Kiki made me think about it again. She re-examines her father's role in her narcissistic family dynamic. In light of her discoveries of her mother's disorder, she is also beginning to see her father's behavior in a different light.
Which makes me ask myself one more time: What was my mother's role in our family dynamic? My problem is, I can't look at the way she's acting now, with my new-found knowledge and awareness, as she died when I was 20. And I don't remember much of her and our relationship. And it's bad form to speak ill of the dead, anyway.
She let him have me, but she probably thought we were having a good time together, and he may have even been making her jealous on purpose by focusing his attention on me. She didn't stand up for herself and her right to have a relationship with her little daughter, but she probably didn't even think she needed to stand up for me and my right to have a relationship with my mother.
Whenever I think of the bad stuff he did or said when I was little, she doesn't appear in the picture, and, most probably, she wasn't anywhere near us at the time. NF and I had plenty of unsupervised time alone together.
When I was 7 and my father slapped me repeatedly in the face because I'd "offended" him, she was there. I told her later that "Now I love you more". I guess what I meant was "I realize clearly at this point that my father is a disturbed man and am asking for a closer relationship with you". To which she replied, after a long, nervous pause, something like "Well, I don't... Not like this..." I don't know what she meant at all. She didn't want to "win" like this? She didn't need to be loved more, just family peace? She didn't want us both to get into trouble if he found out I'd "cheated" on him with her? I don't know what she should have said. But I felt I was on my own here, that every act of rebellion would be mine alone.
Later, in the evening, I heard her tell him "You might have gone too far", to which he snapped angrily, and she went quiet. Overhearing this surprised me, mostly, I guess, because I'd never imagined anyone would ever question anything my father did.
Mostly, my deeper impressions of her inside our family dynamic were of a weak woman who wanted peace above all, although she was usually cheerful, outspoken, and loud, and, especially outside of the home, always said what she thought openly.
I do remember her gently mocking his antics. And this approach worked. He was manageable for at least a decade of my life that I remember, until she died. He would storm into our home, for instance, demanding to know whose fault something that was "amiss" was, and I dreaded his return from work, but the two of us, mom and I, devised a skit we played on him, shouting his usual words in unison before he had the time to:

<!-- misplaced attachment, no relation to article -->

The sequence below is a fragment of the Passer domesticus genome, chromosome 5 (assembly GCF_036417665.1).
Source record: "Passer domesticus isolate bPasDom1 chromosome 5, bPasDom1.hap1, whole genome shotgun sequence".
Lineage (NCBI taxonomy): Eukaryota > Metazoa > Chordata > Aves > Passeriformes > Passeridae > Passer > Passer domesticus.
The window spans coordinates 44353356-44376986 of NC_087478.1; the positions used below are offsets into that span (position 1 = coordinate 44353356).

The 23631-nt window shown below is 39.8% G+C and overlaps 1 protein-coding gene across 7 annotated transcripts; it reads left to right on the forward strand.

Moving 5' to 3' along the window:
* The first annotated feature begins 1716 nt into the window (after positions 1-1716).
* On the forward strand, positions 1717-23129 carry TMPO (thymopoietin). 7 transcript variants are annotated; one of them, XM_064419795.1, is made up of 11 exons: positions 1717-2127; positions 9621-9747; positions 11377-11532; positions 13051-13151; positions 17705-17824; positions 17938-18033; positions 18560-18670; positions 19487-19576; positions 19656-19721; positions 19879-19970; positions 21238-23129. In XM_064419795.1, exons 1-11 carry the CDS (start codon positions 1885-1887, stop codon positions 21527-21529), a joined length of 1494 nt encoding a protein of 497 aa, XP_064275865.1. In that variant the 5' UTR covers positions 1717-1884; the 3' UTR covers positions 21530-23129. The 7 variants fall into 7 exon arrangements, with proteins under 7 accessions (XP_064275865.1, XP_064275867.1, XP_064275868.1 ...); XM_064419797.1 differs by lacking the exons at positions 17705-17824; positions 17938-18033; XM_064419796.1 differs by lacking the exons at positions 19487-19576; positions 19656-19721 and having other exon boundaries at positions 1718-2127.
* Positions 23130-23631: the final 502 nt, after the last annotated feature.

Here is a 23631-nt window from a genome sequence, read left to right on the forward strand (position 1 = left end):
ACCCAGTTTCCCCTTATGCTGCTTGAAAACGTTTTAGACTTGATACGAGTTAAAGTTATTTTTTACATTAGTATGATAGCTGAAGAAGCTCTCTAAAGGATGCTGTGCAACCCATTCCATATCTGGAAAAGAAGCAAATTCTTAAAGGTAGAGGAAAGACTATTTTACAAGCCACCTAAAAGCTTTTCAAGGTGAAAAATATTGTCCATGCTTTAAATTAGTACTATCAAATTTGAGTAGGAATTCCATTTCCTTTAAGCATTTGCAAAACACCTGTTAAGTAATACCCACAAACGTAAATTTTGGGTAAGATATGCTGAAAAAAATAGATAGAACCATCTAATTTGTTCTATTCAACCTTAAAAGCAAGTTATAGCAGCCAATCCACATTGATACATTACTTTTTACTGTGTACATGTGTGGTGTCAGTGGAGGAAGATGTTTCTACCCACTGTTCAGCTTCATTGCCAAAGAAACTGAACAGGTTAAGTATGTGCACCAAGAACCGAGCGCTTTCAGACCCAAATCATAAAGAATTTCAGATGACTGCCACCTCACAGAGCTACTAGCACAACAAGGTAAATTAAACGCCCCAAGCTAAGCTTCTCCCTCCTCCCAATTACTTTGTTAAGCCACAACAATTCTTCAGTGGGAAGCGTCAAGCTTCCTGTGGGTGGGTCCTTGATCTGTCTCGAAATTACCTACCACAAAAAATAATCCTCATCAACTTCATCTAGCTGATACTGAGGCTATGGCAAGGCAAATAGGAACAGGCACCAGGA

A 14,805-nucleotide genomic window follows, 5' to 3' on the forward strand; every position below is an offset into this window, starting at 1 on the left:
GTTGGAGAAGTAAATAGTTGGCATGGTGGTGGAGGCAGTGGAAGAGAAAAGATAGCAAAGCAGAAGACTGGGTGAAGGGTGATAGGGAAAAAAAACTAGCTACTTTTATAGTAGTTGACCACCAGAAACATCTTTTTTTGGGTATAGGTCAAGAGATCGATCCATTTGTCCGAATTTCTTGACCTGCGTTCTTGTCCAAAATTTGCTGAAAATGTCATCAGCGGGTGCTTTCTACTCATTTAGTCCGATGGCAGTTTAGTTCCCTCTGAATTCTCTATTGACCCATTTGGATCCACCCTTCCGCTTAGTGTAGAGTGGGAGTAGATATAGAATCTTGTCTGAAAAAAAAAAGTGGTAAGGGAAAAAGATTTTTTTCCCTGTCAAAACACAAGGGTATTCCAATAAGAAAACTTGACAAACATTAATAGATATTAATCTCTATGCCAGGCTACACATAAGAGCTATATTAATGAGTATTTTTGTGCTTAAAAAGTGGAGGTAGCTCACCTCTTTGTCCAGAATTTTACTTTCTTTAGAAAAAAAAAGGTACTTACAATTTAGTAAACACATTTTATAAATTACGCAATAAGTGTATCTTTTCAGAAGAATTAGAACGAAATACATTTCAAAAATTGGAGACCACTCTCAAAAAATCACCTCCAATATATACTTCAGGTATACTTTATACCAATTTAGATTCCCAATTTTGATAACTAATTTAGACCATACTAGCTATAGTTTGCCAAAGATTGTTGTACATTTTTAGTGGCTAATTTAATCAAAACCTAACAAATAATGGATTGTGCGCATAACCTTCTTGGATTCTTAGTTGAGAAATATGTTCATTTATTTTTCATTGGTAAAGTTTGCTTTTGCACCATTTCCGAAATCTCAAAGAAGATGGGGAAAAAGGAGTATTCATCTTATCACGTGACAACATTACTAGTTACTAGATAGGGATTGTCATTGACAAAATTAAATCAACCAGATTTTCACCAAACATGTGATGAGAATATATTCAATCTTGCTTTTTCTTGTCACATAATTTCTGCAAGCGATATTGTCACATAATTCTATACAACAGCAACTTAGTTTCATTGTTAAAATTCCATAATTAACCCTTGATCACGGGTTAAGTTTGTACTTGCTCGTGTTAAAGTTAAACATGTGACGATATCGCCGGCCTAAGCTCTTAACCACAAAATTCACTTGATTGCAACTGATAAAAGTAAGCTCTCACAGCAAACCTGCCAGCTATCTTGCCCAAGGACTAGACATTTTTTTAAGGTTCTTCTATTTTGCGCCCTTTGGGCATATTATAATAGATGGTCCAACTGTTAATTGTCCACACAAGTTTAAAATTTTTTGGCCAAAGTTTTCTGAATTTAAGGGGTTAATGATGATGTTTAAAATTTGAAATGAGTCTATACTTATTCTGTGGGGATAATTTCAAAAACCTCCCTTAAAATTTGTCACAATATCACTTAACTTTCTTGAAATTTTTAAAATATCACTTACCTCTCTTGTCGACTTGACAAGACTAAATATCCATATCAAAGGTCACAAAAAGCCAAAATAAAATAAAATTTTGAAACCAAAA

"Who left the shoes on the floor? Why did you leave the shoes on the floor?" And we'd laugh pre-emptively. And he couldn't pull that anymore and look serious. So he didn't.
When he accused her of cheating, she replied as if she'd, naturally, assumed he was joking. And it worked. From what his girlfriend tells me, any other approach gets a woman seriously verbally abused!
Possibly he thought of her, a sane psychologist, as an authority on Normal. And tried to play the part of a sane man with her as his audience, at least a little bit.
When she died, there was no one who could use gentle, good-natured humor to stem his madness. And no authority on sanity to perform for. I only knew how to argue, defend, justify, explain; I fought back the best way I knew how, but living with him became impossible.
Could she have done things differently and how? I honestly don't know. She was the daughter of divorced parents and had to balance between her father and stepfather all her life, which may have made her good prey for a narcissist; also, her experiences may have made her very reluctant to even consider divorce as an option.
I was told by her colleague that she wanted my father to get therapy for his drink problem, and he said "No way. I'd sooner be divorced from you" so she didn't push it. She never diagnosed his NPD, or if she had, she never told anyone about it. He was in stealth mode back then. If she had known, really known, would she have done anything different? And should she have?
Thoughts? Help me see this a bit more objectively!